Invasive Species Compendium

Detailed coverage of invasive species threatening livelihoods and the environment worldwide

Abstract

Muted responses to chronic experimental nitrogen deposition on the Colorado Plateau.

Abstract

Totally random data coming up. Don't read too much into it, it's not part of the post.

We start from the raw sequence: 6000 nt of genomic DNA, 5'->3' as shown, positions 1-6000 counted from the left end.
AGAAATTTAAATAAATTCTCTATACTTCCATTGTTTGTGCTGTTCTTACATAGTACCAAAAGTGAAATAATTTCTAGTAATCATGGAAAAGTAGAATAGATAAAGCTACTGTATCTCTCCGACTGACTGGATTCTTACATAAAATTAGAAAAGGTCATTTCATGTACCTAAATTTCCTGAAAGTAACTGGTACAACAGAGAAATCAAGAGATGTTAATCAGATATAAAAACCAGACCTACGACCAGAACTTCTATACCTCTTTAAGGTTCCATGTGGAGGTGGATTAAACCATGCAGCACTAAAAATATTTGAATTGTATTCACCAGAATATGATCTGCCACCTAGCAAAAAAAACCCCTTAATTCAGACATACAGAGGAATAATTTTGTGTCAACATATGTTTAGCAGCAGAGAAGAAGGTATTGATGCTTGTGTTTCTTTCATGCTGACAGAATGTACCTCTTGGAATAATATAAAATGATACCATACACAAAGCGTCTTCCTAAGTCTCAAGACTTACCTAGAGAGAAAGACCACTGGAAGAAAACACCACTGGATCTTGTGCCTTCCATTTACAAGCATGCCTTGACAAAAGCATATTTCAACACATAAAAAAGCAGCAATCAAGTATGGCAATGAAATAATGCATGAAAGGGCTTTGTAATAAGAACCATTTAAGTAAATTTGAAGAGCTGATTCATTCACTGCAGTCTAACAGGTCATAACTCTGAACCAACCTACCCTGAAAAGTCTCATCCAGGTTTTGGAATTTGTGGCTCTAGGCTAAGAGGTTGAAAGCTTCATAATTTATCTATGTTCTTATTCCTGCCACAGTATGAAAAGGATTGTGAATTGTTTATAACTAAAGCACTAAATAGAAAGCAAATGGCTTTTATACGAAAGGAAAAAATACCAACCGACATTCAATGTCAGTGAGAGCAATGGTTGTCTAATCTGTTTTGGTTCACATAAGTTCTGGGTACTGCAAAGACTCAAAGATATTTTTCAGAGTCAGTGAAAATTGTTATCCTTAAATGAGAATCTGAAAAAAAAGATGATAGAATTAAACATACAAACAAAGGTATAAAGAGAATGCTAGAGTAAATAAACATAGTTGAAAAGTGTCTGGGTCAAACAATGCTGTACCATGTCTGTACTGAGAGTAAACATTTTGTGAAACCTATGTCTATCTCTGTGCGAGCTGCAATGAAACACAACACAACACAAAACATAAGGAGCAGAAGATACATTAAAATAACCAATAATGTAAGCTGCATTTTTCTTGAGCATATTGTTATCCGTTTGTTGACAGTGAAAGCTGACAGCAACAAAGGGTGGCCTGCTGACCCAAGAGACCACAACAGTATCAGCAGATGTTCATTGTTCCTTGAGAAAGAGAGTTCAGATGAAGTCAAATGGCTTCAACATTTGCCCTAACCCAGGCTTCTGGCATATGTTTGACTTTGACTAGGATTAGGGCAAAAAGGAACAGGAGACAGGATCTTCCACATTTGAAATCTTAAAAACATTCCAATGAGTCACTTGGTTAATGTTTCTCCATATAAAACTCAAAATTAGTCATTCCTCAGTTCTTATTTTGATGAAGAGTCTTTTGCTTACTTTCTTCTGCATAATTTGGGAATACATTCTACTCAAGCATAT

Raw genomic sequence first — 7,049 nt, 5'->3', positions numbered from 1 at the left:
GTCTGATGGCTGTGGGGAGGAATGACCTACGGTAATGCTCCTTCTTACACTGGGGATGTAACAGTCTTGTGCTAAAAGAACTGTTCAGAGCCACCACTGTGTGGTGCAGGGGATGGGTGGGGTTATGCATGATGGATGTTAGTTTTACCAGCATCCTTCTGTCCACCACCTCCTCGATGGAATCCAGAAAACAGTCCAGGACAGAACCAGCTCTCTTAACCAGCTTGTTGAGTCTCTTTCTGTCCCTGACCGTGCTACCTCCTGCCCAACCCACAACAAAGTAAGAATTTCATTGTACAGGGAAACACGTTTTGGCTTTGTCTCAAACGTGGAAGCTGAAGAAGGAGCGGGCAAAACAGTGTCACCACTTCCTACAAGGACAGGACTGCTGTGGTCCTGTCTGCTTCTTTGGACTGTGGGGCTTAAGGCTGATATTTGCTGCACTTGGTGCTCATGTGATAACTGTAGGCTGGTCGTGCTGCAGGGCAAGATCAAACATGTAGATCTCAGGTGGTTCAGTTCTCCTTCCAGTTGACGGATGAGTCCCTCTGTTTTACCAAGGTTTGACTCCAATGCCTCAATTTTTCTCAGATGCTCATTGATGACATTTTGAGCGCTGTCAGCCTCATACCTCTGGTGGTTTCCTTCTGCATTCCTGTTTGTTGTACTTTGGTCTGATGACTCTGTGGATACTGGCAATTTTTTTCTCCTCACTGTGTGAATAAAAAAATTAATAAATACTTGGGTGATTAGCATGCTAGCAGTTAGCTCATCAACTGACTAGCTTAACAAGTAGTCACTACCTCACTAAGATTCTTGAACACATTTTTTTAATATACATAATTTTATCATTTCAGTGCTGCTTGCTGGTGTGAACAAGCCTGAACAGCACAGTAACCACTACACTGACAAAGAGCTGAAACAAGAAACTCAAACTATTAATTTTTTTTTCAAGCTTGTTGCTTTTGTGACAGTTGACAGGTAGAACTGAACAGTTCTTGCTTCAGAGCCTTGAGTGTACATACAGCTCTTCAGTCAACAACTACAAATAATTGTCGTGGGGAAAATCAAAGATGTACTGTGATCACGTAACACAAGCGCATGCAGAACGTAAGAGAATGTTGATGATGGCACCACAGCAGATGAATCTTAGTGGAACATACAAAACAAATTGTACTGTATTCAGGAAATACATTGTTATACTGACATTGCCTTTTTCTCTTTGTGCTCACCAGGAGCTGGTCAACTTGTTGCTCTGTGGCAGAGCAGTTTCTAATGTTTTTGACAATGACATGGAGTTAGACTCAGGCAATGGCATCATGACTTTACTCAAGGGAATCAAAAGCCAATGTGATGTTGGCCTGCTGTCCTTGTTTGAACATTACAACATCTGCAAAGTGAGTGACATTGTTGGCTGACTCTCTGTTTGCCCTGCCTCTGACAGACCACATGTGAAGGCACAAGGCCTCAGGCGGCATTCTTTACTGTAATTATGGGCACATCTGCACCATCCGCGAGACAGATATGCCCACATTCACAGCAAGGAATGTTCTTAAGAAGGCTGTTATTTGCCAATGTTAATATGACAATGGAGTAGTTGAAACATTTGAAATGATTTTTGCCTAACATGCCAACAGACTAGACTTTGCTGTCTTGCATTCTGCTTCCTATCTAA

Anthropogenic nitrogen (N) deposition is significantly altering both community structure and ecosystem processes in terrestrial ecosystems across the globe. However, our understanding of the consequences of N deposition in dryland systems remains relatively poor, despite evidence that drylands may be particularly vulnerable to increasing N inputs. In this study, we investigated the influence of 7 years of multiple levels of simulated N deposition (0, 2, 5, and 8 kg N ha-1 year-1) on plant community structure and biological soil crust (biocrust) cover at three semi-arid grassland sites spanning a soil texture gradient. Biocrusts are a surface community of mosses, lichens, cyanobacteria, and/or algae, and have been shown to be sensitive to N inputs. We hypothesized that N additions would decrease plant diversity, increase abundance of the invasive annual grass Bromus tectorum, and decrease biocrust cover. Contrary to our expectations, we found that N additions did not affect plant diversity or B. tectorum abundance. In partial support of our hypotheses, N additions negatively affected biocrust cover in some years, perhaps driven in part by inter-annual differences in precipitation. Soil inorganic N concentrations showed rapid but ephemeral responses to N additions and plant foliar N concentrations showed no response, indicating that the magnitude of plant and biocrust responses to N fertilization may be buffered by endogenous N cycling. More work is needed to determine N critical load thresholds for plant community and biocrust dynamics in semi-arid systems and the factors that determine the fate of N inputs.